Here are some things you may have missed from the 2011 AFC Asian cup:
1. A good look at Qatar
The tournament, hosted by Qatar, gave us a little preview of what we could see in 2022. I was furious when I found out the World Cup would be hosted by Qatar in 2022, but I have learned to accept it based on its impending occurrence and the success of this year's Asian Cup.
Aside from that, this cup serves as a reference point for FIFA when deciding on the time of year in which the 2022 World Cup will be played: summer or winter. The Asian Cup is usually played in the summer, as many other cup finals are, but since Qatar is basically a desert, the tournament was played over this past month, amid 60 - 70 degree weather. I would say that was probably for the best, when thinking about the possibility of 110 degree weather during the summer months. Dry-heat? Get off of it.
A final point to note is the success of the hosts in the tournament. When I heard Qatar would be hosting a soccer-related event, I wasn't even sure if they had an able team. The Asian Cup disproved this thought. Qatar had an excellent showing in this tournament, progressing to the quarterfinals.
2. The emergence of 'other' Asian sides
Australia, Japan and South Korea normally grab the headlines in the Asian footballing world, but this year, there were a few other sides that sparkled. I mentioned dark horses and Uzbekistan is as dark as they come. The Uzbeks, who were a very outside chance in this tournament, made an unbelievable run to the semifinals and eventually settled for fourth place. Not bad for a country ranked 108th in the world by FIFA. Qatar's progression in the tournament was just as impressive, given their 105th ranking in the world. The play of these teams added value to a typically powerhouse controlled cup.
3. Incredible efforts
This year's Asian Cup was rife with incredible efforts. Particularly beginning in the quarters, Australian hitman Harry Kewell sent his country into the semis with an extremely late goal in extra-time against Iraq. On the same vein, South Korea raced into the semifinals with a goal in extra-time to sink Iran.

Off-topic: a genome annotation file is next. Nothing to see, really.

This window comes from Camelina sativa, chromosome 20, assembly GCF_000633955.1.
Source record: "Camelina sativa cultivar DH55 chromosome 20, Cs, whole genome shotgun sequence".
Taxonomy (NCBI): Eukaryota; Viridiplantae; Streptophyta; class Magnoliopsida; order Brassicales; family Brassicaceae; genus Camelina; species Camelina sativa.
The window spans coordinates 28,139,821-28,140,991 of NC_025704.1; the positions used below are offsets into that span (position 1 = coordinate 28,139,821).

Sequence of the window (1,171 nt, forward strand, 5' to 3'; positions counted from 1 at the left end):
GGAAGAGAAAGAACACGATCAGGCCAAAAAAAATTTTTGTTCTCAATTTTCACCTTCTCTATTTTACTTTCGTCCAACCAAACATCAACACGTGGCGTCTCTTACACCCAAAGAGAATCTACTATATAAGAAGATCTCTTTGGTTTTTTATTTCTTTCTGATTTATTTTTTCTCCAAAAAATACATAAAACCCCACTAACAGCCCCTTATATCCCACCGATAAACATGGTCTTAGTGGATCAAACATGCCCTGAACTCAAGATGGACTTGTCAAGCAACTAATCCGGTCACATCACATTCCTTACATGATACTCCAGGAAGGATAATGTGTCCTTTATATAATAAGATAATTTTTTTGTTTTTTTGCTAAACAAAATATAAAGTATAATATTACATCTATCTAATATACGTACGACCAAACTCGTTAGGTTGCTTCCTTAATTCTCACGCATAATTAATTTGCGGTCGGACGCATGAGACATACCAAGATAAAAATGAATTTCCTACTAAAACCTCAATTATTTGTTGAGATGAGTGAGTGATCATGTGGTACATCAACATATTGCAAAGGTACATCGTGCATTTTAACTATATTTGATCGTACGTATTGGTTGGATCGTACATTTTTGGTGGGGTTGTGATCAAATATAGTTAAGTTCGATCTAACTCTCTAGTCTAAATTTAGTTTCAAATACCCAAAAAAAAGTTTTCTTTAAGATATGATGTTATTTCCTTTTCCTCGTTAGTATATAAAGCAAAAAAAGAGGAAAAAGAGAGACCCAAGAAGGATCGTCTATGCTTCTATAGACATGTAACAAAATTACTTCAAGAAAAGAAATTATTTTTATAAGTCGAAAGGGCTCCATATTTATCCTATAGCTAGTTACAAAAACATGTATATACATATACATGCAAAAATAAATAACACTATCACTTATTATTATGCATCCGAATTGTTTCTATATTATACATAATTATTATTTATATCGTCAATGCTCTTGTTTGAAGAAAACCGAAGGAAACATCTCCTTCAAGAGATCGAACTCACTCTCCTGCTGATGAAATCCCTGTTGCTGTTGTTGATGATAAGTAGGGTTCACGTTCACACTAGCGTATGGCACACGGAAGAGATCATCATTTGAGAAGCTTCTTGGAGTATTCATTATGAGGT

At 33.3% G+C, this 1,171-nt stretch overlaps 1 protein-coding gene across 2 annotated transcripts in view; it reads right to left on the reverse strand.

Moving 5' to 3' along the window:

|Harry Kewell celebrating his winner|
The cagey final between Australia and Japan also brought us another moment of magic in extra-time. Japan's Tadanari Lee, a late sub enjoying his 2nd cap, scored an incredible volley that left Mark Schwarzer rooted to the spot and won it for the Japanese. Check out this sensational goal, here.
4. Continual growth of the Asian talent pool
It is clear that Asian footballers are emerging as top players. Aside from this exciting tournament, over the past few World Cups, Asian teams have steadily become threats to top countries. This is the direct result of an increase in ability of Asian footballers. Some major talents include Japan's Keisuke Honda (by far the coolest name in the world), Shiniji Kagawa, and Yuto Nagatomo (a wanted left back in the market). South Korea's Ji Dong-Won and Koo Ja-Cheol also raised their profiles after exceptional performances during the tournament.
Some old guards that make us smile include Australia's Harry Kewell, who had a great tournament, and everyone's favorite South Korean, Park Ji-Sung, who retired from international play after the cup.
I wouldn't be surprised if we saw some of these players packing their bags for Europe in the next few days. Undoubtedly, we will see more and more Asian players emerging in top sides as the years progress.
5. Awesome nicknames
Asian teams have awesome nicknames: the Socceroos - Australia; the Blue Samurai - Japan; the Lions of Mesopotamia - Iraq (my personal favorite); the White Wolves - Uzbekistan. Country's around the footballing world need to adopt the Asian way of naming themselves. Les Blues? Azzurri?? Italy and France: your squad names both mean blue. Consider "Blue Warriors" or "Blue Fighting Carabineri" or something.
|2011 AFC Asian Cup winners Japan, with consolation fruit bowls|